Everything You Need To Know About Pigmentation On The Body
And the tools of the trade to treat it.
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We often fall into the trap of forgetting that the face isn’t the only part of the body that has skin that needs care. As such, the face is not the only area that experiences unwanted pigmentation. Truth be told, this unwanted side effect of excess melanin production can happen anywhere from head to toe. From the armpits to the inner thighs and even the stomach, discoloration likes to call these areas home, but the reason for its existence isn’t quite as simple as one may think. Struggling with hard-to-erase patches of pigmentation on the body that seem to appear out of nowhere? You’re not alone. Here’s what you need to know about treating discoloration on the skin below the neck.
Every skin tone contains melanin — it’s what gives pigment to the skin. Some of us naturally have more or less melanin than others, which is where darker and lighter skin tones come into play. An overproduction of melanin leads to hyperpigmentation anywhere on the face and body. Most of us are familiar with how hyperpigmentation affects the face, but discoloration can occur from the neck down, too.
Simply put, hyperpigmentation is nothing more than an increase of melanin, the natural pigment in the skin, eyes, and hair. The overproduction produces patches and spots on the skin that are darker than the skin’s natural complexion. Hyperpigmentation on the face and body are similar in that they manifest as areas of discoloration on the skin. However, certain types of pigmentation are more likely to occur in certain areas, says Dendy Engelman, MD, a board certified dermatologist and Mohs surgeon in New York City.
Generally speaking, there are three main types of hyperpigmentation on the skin:
- Sun Spots: Also known as ‘liver spots,’ or ‘lentigines,’ they arise due to excessive sun exposure. The face, hands, chest, and arms are commonly affected, and they are more likely to occur in lighter skin tones.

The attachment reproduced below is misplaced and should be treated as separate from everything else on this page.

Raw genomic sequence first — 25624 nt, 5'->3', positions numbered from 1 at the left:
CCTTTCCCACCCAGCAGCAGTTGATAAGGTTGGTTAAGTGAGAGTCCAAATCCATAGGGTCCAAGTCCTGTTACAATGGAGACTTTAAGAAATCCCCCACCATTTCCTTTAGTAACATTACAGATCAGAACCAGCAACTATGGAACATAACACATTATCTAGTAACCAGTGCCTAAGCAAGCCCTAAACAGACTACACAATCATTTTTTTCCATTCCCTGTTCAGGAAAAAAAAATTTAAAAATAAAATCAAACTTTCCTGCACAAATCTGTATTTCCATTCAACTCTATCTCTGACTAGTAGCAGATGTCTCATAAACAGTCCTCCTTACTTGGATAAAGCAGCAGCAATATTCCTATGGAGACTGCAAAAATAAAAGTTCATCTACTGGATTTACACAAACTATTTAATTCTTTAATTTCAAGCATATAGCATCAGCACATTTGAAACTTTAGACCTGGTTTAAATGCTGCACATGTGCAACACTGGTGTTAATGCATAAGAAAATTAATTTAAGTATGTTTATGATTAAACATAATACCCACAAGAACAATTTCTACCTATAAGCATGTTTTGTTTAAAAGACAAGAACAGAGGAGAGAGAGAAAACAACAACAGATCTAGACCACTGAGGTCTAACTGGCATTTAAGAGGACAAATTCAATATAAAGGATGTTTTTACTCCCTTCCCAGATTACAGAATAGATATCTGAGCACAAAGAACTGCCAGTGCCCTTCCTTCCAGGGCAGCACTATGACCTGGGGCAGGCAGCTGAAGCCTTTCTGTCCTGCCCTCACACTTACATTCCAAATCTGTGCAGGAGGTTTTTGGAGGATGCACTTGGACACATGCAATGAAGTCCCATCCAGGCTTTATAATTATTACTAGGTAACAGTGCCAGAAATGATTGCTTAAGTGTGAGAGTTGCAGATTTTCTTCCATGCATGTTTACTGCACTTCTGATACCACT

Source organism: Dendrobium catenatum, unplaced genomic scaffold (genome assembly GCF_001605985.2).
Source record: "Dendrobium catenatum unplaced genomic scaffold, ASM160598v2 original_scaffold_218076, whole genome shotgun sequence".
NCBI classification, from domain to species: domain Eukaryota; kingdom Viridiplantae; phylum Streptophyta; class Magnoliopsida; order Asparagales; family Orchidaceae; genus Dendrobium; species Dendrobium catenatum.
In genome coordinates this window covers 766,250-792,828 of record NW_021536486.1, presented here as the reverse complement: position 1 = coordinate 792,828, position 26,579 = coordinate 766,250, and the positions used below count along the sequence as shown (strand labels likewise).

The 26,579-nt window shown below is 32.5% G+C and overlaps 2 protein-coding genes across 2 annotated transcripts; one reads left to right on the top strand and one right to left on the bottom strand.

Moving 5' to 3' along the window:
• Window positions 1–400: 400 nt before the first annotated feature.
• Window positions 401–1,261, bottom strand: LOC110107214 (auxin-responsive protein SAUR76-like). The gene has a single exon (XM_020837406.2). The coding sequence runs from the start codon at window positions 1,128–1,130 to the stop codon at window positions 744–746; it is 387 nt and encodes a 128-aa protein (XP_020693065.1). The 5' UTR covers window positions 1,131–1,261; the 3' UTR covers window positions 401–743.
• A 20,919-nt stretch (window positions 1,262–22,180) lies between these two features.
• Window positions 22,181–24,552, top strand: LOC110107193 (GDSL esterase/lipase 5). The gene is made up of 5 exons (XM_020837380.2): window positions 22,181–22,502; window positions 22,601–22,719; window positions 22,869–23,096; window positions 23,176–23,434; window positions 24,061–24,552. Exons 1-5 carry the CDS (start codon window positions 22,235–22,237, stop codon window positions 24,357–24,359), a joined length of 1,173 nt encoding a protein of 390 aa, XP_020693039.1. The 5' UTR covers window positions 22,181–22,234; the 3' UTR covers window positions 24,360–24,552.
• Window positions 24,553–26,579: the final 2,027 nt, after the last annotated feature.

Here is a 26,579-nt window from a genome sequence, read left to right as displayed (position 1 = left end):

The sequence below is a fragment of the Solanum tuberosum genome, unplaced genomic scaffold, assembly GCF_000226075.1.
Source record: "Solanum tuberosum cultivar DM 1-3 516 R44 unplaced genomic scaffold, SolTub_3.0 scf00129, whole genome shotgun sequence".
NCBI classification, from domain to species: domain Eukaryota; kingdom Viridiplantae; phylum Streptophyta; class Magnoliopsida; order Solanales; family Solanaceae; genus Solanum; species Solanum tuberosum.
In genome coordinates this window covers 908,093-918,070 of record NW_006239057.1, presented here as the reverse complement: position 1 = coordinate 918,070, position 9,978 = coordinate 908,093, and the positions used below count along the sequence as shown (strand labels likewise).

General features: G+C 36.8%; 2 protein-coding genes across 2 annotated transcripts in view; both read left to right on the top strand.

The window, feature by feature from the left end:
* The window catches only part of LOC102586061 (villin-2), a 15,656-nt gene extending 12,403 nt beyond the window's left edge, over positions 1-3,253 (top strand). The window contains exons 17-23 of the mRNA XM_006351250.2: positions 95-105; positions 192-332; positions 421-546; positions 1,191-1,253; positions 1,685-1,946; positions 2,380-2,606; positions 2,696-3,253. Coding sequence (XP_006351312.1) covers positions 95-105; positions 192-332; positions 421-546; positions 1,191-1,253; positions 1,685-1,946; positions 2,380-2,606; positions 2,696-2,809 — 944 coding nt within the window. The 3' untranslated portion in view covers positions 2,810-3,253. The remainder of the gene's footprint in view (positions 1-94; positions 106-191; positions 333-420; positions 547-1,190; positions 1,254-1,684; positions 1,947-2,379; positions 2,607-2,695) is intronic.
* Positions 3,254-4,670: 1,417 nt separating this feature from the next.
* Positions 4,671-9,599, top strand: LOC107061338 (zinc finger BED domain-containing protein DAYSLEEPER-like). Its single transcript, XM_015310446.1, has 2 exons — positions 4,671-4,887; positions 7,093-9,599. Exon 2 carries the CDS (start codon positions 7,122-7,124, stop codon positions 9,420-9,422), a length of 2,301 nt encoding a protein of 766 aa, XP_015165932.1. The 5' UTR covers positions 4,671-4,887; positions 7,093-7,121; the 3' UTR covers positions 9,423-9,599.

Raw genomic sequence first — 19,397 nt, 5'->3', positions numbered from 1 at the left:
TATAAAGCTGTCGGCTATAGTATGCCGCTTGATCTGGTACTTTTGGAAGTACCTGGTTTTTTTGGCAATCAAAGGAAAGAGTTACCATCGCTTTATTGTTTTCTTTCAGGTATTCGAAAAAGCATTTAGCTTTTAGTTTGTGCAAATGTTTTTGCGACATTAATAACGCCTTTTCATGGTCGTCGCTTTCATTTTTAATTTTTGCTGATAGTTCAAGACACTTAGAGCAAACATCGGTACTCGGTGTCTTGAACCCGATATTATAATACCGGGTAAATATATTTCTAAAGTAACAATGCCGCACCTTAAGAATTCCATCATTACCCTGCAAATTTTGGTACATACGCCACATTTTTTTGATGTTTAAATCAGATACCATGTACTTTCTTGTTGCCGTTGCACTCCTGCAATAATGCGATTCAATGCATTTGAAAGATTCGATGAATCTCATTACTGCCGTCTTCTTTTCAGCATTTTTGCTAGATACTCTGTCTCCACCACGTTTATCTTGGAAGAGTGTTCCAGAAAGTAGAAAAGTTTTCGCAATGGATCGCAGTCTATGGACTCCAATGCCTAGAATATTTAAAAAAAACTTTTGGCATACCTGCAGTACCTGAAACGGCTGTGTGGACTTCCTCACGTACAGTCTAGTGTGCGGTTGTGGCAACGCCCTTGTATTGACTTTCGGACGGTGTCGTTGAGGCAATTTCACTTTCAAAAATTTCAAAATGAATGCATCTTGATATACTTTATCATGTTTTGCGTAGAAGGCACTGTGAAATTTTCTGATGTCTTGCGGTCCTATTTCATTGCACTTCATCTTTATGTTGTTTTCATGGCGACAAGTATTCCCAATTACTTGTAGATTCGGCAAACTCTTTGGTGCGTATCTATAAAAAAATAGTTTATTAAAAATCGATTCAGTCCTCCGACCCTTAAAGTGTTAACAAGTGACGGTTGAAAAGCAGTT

- Post-Inflammatory Hyperpigmentation (PIH): PIH can form as a result of any inflammation or irritation to the skin. It is most common in the areas where acne forms, like the face, back, and shoulders. “If you notice a new dark spot where you recently had a pimple, it is likely due to post-inflammatory hyperpigmentation,” Dr. Engelman shares.
- Melasma: The most ambiguous of the bunch, melasma is believed to stem from genetics and hormonal changes (think: pregnancy, medication). It can occur anywhere on the body, though the face and stomach are typical locales for the brown blotches.
Especially as it relates to dark spots on the body, it’s important to talk about the difference between hyperpigmentation and birthmarks or moles. “Birthmarks and moles may be raised, which can indicate that they are not another form of hyperpigmentation, although often they look identical,” Dr. Engelman admits. “If you notice a new dark spot that seems abnormal, visit your dermatologist to get it checked out since skin cancer can also look like a birthmark, mole, or hyperpigmentation but is extremely dangerous and can be fatal.”
The factors that cause discoloration on the face are the same as those that produce it on the body. With that said, facial skin generally produces more melanin than body skin does. But that's not all. Certain body parts have different melanin levels than others, says celebrity aesthetician Natalie Aguilar. Discoloration from one body part to the next can vary in color, even when exposing the body to the same trigger equally.
Furthermore, the face is also one of the areas most likely to be exposed to the sun. As a result, it can have more potential for damage and, in turn, hyperpigmentation. But, of course, that doesn't mean that the neck down is immune to unwanted discoloration — it's not. Marisa Garshick, MD, a board certified dermatologist in New York City, says that, because the skin on the body tends to be thicker, any of the hyperpigmentation involves the deeper layers of the skin. That means it can take longer to fade.
Since no two bodies are the same, no two cases of body hyperpigmentation are either. Hyperpigmentation can occur in all skin tones but is more common in darker skin due to increased melanin. “When an injury occurs to the skin, it can stimulate melanin production, which leads to hyperpigmentation,” Dr. Garshick shares. “Additionally, some hormonal triggers can worsen or trigger hyperpigmentation, as seen in the setting of pregnancy and with some oral contraceptives.”
How Well Do You Know Your Skin?
There's no denying the importance of regular (read: at least annual) in-office skin checks with a board certified dermatologist to identify and keep tabs on any skin changes. That goes for dark spots and patches, too. Anything from hyperpigmentation to precancerous sites can be discovered during these appointments and then appropriately treated. “If the discoloration is associated with thickening of the skin, it should be discussed with a doctor to ensure there are no other contributing factors,” Dr. Garshick advises.
As we’ve established, hyperpigmentation can occur anywhere on the body and is primarily due to injury or inflammation. Body parts with folds tend to contain more melanocytes, but the most common areas of the body that are home to hyperpigmentation include: